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Meanwhile, others have called the situation the latest trend in a series of calls for people to boycott media, including hashtags like #BoycottMulan and #BoycottSony that trended earlier this week.

See what others are saying: (Fox News) (Vanity Fair) (LA Times)

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MTV’s New Series “Ghosted” Draws Backlash for Promoting Stalking

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  • MTV released a first look at its new docu-series Ghosted: Love Gone Missing, which focuses on helping people track down and confront those who have abruptly cut off contact with them.
  • Viewers are blasting the show as toxic and dangerous, even saying it encourages stalking. 
  • Others said MTV’s Catfish is similar, yet did not face as much backlash, and argued that participants would have both had to agree to take part in this show ahead of filming.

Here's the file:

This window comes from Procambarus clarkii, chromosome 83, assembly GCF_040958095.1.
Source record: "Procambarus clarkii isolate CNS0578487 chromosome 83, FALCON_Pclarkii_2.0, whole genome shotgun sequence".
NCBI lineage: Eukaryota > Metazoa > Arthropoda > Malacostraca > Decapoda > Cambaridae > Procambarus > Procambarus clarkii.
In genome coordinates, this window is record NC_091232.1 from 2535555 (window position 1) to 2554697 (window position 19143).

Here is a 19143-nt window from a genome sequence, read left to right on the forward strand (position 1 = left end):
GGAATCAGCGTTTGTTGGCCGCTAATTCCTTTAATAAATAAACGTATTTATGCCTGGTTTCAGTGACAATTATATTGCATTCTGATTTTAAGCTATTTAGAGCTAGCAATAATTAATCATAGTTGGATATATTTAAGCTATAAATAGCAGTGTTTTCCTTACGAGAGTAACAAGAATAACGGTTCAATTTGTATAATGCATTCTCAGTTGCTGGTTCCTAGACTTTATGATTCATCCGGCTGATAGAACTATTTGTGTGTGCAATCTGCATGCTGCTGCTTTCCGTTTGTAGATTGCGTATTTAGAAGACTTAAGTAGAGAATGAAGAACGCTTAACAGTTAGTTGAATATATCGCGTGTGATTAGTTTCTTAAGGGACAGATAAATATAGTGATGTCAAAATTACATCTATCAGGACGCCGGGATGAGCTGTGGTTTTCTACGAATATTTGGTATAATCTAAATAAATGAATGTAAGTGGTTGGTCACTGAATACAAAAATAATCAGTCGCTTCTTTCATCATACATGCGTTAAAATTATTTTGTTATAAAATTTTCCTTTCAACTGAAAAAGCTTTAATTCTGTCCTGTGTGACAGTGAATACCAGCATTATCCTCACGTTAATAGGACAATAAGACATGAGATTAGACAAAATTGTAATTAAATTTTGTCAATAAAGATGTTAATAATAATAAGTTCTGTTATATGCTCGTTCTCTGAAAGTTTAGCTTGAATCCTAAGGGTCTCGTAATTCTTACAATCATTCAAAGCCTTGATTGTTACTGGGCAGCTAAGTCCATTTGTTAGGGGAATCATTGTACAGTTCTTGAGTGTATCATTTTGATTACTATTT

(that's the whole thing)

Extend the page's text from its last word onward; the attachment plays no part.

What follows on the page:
New Series 

MTV released a first look at its latest docu-series Ghosted: Love Gone Missing on Tuesday, which is already being slammed by social media users who say it promotes stalking.

The Catfish-style show, which is set to premiere on Sept. 10, is hosted by The Bachelorette’s Rachel Lindsay and singer turned actor Travis Mills, who help people track down someone who has “ghosted” them. For the lucky ones who aren’t familiar with the term, “ghosting” is a common strategy used to end a relationship which involves one person abruptly cutting off all communication without explanation.

“Have you ever been ghosted? Totally left in the dark by someone you care about? No text. No DMs. Nothing,” Mills says in the dramatic first look, as the show’s participants describe their experiences being blocked or ignored. 

“We’re traveling the country looking for love gone missing,” Lindsay adds. The two hosts apparently “investigate” what went on between the pair and “follow every lead to track down the ghost.” They then convince them to sit down for a face-to-face meeting with the person they’ve been ignoring. 

Backlash